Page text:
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Remarks by Ms. Navi Pillay, United Nations High Commissioner for Human Rights, at the High Level Event on the Death Penalty, 68th Session of the General Assembly, New York, 27 September 2013

30 September 2013

Distinguished guests,
Ladies and Gentlemen,

I welcome the opportunity to address this High-Level Event on the death penalty, organised by the Permanent Mission of France to the United Nations, focusing on the role of regional organisations and advocacy to abolish the death penalty.

I wish in particular to congratulate Foreign Minister Laurent Fabius for making the goal of universal abolition one of the priorities of his mandate, and for the leading role assumed by France toward.

I also share the Foreign Minister’s view that progress towards universal abolition, though slow, is encouraging, and I welcome the adoption last year by the Republic of Benin of the Second Optional Protocol of the International Covenant on Civil and Political Rights aimed at ending capital punishment. On 24 September, Guinea-Bissau ratified the Second Optional Protocol and Angola signed it. Earlier in 2013, Bolivia and Latvia ratified this treaty. It is a positive development to have three ratifications in this year.

A number of other States are currently engaged in national debates on whether to introduce an official moratorium or to abolish the death penalty altogether.

At intergovernmental level, you will recall that the Human Rights Council has decided to convene, at its 25th session early next year, a high-level panel discussion on the death penalty with the aim of exchanging views on advances, best practices and challenges relating to its abolition of the death penalty.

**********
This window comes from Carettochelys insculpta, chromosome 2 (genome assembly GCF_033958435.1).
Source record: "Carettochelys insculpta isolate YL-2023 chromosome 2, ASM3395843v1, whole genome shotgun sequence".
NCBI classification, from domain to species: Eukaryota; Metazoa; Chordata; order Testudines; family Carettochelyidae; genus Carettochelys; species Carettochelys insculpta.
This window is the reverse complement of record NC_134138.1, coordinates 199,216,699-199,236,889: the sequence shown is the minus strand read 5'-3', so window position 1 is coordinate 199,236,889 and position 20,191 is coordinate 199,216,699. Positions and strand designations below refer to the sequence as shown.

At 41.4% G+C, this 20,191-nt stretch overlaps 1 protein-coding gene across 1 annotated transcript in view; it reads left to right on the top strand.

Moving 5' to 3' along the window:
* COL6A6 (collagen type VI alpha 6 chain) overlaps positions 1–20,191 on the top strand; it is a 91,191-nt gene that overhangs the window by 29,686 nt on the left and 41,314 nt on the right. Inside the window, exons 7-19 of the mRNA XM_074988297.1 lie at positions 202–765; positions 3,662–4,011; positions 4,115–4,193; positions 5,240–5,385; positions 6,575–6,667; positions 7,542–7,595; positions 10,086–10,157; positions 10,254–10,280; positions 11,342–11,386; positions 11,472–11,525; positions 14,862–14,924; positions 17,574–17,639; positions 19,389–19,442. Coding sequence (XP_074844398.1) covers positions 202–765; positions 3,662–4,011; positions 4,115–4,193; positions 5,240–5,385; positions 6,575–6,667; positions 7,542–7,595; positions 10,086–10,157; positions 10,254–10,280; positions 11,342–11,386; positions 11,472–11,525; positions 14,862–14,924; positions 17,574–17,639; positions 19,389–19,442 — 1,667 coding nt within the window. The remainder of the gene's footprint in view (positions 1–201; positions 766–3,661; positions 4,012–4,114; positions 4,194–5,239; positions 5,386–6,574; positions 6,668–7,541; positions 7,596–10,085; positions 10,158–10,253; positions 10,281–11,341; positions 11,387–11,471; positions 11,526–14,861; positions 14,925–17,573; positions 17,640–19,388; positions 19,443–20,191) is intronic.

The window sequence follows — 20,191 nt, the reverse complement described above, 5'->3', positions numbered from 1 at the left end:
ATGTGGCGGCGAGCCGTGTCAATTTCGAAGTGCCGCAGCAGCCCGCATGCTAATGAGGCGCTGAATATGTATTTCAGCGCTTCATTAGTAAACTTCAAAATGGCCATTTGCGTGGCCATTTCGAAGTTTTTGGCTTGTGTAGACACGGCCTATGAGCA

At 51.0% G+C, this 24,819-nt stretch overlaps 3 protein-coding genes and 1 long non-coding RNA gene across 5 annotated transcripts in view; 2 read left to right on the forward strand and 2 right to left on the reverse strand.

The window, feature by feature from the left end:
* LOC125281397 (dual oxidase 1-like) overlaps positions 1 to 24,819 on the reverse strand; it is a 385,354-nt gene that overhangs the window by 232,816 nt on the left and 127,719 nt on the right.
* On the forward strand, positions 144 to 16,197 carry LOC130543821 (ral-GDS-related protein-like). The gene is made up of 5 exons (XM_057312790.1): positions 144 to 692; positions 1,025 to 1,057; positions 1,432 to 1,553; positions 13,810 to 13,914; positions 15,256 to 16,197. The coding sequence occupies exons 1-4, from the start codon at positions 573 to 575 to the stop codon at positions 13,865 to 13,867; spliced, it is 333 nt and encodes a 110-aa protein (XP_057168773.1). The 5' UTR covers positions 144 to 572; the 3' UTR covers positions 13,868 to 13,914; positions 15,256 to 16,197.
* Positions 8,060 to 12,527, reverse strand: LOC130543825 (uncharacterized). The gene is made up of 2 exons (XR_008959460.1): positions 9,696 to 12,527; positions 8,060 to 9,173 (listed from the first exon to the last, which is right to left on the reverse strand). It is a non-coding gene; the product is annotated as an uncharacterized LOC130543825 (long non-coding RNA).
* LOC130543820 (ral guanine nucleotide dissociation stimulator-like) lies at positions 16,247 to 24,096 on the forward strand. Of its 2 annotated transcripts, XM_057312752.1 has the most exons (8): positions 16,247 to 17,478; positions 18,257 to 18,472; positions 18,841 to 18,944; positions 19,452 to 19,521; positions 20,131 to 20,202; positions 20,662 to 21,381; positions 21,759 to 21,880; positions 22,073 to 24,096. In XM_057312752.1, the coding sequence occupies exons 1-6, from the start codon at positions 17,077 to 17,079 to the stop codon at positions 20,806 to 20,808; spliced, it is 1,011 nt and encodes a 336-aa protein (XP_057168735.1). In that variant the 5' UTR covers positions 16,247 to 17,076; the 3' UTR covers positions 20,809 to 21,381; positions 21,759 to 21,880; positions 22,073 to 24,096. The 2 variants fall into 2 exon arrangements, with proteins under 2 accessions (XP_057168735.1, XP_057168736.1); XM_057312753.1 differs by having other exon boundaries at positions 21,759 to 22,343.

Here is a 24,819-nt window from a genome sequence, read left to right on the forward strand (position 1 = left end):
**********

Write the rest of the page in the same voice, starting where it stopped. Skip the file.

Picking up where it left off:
As this promising trend continues to gather force, let me point out that regional and sub-regional organizations have deep knowledge, unique insights and strong local networks to generate meaningful debate about the effectiveness of the death penalty.

As High Commissioner, I have seen first-hand the value of cooperation between the United Nations and regional and sub-regional organizations across the globe.

In Africa, for example, we cooperate closely with the African Union. The European Union Liaison Delegation to the African Union Commission has expressed interest in collaborating with OHCHR through our East African Regional Office, to jointly support the African Commission on Human and Peoples' Rights on the death penalty. Specifically, my Office will assist in the compilation of all the existing studies undertaken by the UN and the AU, including those on the issue of deterrence.

OHCHR will also help co-organize a regional event for African Union member states to encourage them to ratify the 2nd Optional Protocol to the International Covenant on Civil and Political Rights (ICCPR).

OHCHR cooperation with the European Union (EU) is geographically and substantively wide-ranging. The EU has been a champion of efforts to abolish the death penalty globally and has supported our many death penalty events in New York, which focus on deepening knowledge of the injustices of the application of the death penalty.